Restaurants and retailers hit by global cooking oil shortage

For months, Istanbul restaurant Tarihi Balikca has tried to absorb soaring prices for the sunflower oil it uses to fry fish, squid and mussels.

But in early April, with oil prices nearly four times higher than they were in 2019, the restaurant finally raised prices.

Now even some long-time customers look at the menu and walk away.

“We resisted. We said, ‘Let’s wait a bit, maybe the market will improve, maybe (prices) will stabilize. But we saw that there is no improvement,” said Mahsun Aktas, the restaurant’s server and cook. “The customer can’t afford it.”

Global cooking oil prices have risen since the start of the COVID-19 pandemic for multiple reasons, from crop failures in South America to virus-related labor shortages and growing demand for the biofuels industry.

The war in Ukraine – which supplies nearly half of the world’s sunflower oil, in addition to 25% from Russia – has halted shipments and driven up cooking oil prices.

It’s the latest fallout from Russia’s war on the world’s food supply, and another cost hike pinching households and businesses as inflation soars.

The conflict has further aggravated already high food and energy costs, hitting the poorest people the hardest.

Food supplies are particularly at risk as the war has disrupted crucial grain shipments from Ukraine and Russia and worsened a global shortage of fertilizers that will mean more expensive and less abundant food.

The loss of affordable supplies of wheat, barley and other grains raises the prospect of food shortages and political instability in the Middle East, Africa and some Asian countries where millions depend on subsidized bread and cheap noodles. .

Vegetable oil prices hit a record high in February, then rose another 23% in March, according to the Food and Agriculture Organization of the United Nations.

Soybean oil, which sold for $765 per metric ton in 2019, averaged $1,957 per metric ton in March, the World Bank said.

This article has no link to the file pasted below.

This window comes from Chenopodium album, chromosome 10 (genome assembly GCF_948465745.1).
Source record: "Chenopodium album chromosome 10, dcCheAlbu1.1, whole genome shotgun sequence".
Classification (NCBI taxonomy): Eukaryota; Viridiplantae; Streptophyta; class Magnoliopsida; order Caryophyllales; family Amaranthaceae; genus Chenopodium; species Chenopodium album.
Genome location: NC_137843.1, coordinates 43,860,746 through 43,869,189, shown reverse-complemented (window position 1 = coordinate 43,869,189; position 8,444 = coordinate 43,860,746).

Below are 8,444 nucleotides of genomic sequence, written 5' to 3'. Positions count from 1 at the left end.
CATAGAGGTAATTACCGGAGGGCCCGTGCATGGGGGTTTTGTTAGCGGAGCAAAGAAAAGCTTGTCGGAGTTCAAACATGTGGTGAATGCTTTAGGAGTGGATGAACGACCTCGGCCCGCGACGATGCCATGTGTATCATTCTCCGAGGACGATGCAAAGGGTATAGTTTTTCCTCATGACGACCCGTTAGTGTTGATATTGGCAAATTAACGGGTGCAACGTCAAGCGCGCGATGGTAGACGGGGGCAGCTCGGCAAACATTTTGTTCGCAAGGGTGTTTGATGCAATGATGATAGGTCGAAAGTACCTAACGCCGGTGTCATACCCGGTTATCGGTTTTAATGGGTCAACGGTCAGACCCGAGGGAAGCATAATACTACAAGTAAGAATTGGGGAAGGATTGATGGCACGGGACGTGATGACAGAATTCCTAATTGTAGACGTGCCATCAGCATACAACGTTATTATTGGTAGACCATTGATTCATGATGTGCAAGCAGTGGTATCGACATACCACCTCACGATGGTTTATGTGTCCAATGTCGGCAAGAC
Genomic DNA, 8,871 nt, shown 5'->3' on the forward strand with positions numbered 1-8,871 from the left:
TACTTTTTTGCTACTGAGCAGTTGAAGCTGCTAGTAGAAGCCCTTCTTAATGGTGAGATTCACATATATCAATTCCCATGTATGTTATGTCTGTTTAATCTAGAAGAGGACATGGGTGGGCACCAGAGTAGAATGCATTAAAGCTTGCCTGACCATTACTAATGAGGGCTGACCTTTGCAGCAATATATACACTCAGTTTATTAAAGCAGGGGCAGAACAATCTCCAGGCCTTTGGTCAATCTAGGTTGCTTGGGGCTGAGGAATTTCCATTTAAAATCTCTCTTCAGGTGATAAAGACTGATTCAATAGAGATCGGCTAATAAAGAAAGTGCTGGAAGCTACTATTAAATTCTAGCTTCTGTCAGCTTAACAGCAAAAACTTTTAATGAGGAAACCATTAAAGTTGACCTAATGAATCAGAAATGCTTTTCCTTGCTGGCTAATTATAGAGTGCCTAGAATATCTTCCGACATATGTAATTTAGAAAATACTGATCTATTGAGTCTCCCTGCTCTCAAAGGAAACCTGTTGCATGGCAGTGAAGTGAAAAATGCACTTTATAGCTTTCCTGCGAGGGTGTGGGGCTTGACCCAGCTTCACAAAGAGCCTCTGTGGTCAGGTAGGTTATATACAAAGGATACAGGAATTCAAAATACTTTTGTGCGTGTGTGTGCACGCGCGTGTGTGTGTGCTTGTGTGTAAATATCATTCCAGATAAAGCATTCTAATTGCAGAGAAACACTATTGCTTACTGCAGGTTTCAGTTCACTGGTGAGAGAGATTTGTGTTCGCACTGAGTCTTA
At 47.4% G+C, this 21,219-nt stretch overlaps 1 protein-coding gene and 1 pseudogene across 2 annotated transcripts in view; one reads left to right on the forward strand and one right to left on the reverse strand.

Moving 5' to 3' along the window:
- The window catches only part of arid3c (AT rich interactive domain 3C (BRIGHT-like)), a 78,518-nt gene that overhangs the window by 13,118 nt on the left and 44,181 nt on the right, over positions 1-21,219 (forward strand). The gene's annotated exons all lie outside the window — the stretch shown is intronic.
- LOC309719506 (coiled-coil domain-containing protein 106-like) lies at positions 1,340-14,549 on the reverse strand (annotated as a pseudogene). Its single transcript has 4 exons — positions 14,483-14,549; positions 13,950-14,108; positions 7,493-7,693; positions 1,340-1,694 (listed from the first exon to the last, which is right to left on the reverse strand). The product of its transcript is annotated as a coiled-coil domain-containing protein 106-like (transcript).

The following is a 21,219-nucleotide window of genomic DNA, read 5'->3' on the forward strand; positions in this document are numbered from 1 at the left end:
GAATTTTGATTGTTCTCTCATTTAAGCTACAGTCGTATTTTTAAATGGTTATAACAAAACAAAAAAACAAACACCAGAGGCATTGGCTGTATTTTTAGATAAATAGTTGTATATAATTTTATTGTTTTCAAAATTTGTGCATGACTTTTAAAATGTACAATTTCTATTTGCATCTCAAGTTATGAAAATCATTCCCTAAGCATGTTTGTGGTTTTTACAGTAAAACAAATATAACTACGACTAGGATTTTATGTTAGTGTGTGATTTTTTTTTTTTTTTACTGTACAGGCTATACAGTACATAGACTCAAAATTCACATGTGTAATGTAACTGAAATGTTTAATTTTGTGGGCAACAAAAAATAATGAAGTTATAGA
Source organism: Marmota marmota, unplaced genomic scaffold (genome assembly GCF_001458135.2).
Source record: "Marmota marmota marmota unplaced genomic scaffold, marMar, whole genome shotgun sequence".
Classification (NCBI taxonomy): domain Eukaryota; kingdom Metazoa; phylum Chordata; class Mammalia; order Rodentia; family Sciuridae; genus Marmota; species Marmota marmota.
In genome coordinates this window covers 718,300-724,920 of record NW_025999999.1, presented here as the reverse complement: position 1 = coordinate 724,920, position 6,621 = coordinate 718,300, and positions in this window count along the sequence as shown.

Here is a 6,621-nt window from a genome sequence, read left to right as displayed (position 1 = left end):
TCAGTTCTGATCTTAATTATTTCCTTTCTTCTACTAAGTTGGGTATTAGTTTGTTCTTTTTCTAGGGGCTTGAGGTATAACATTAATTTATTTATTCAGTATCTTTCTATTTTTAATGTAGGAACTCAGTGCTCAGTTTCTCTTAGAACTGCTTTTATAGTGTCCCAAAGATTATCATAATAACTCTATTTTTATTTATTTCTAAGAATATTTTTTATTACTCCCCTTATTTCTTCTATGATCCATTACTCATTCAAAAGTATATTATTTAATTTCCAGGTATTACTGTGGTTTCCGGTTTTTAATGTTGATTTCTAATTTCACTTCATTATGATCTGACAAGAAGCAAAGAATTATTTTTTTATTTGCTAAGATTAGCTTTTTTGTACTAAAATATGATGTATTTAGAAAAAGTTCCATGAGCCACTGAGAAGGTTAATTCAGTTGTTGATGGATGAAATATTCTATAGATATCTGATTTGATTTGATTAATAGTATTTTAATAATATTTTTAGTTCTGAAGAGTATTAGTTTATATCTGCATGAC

Palm oil prices have risen 200% and are expected to rise further after Indonesia, one of the world’s top producers, banned exports last week to protect domestic supplies.

Some supermarket chains in Turkey have imposed limits on the amount of vegetable oil households can buy after concerns over shortages sparked panic buying.

German shoppers post pictures on social media of empty shelves where sunflower and canola oil are usually found.

Spain, Italy and the United Kingdom ration.

Emiwati, who runs a food stall in Jakarta, Indonesia, said she needs 24 liters of cooking oil a day.

She makes nasi kapau, a traditional rice mix that she serves with dishes like fried omelettes.

Since January, she has struggled to secure this supply, and what she buys is much more expensive.

Profits are down, but she fears losing customers if she raises prices.

“I’m sad,” said Emiwati, who only uses one name.

“We allow the price of cooking oil to increase, but we cannot increase the price of the food we sell.”

Prices could moderate by this fall, when northern hemisphere farmers harvest corn, soybeans and other crops, industry experts say.

But there is always the danger of bad weather.

Last year, drought ravaged the canola crop in Canada and the soybean crop in Brazil, while heavy rains hurt palm oil production in Malaysia.

Farmers may be hesitant to plant enough crops to make up for shortages in Ukraine or Russia because they don’t know when the war might end, said Steve Matthews, co-director of research at Gro Intelligence, a research firm. agricultural data and analysis.

“It’s possible that they (prices) have bottomed out in the short term, but the fundamentals are still extremely bullish for prices. And the reason for that is not necessarily, or not entirely, the war in Ukraine, but rather the already existing shortages and price increases in fertilizers globally,” Mathews said.

“A lot of it comes down to energy, the availability of natural gas in particular has caused massive increases in fertilizer prices, which will lead to farmers using less fertilizer this year, which will lead to smaller harvests. , which will lead to higher prices in the long run,” he continued.

In the longer term, the crisis could cause countries to reconsider biofuel mandates, which dictate the amount of vegetable oils to be blended into fuel in a bid to reduce emissions and energy imports.

Indonesia recently delayed a plan to require 40% palm oil-based biodiesel, while the European Commission said it would support member states that choose to reduce their biofuel mandates.

In the meantime, consumers and businesses are struggling.

Harry Niazi, owner of Famous Olley’s Fish Experience in London, says he paid around 22 pounds ($29) for a 20-litre jug of sunflower oil; the cost recently jumped to 42.50 pounds ($55).

Niazi consumes up to eight jugs a week.

But what worries him even more than rising prices is the idea of ​​running out of sunflower oil altogether.

He plans to sell his truck and use the money to stock up on oil to ensure his business can keep running.

“It’s very, very scary, and I don’t know how the fish and chip industry is going to cope with this,” he said.

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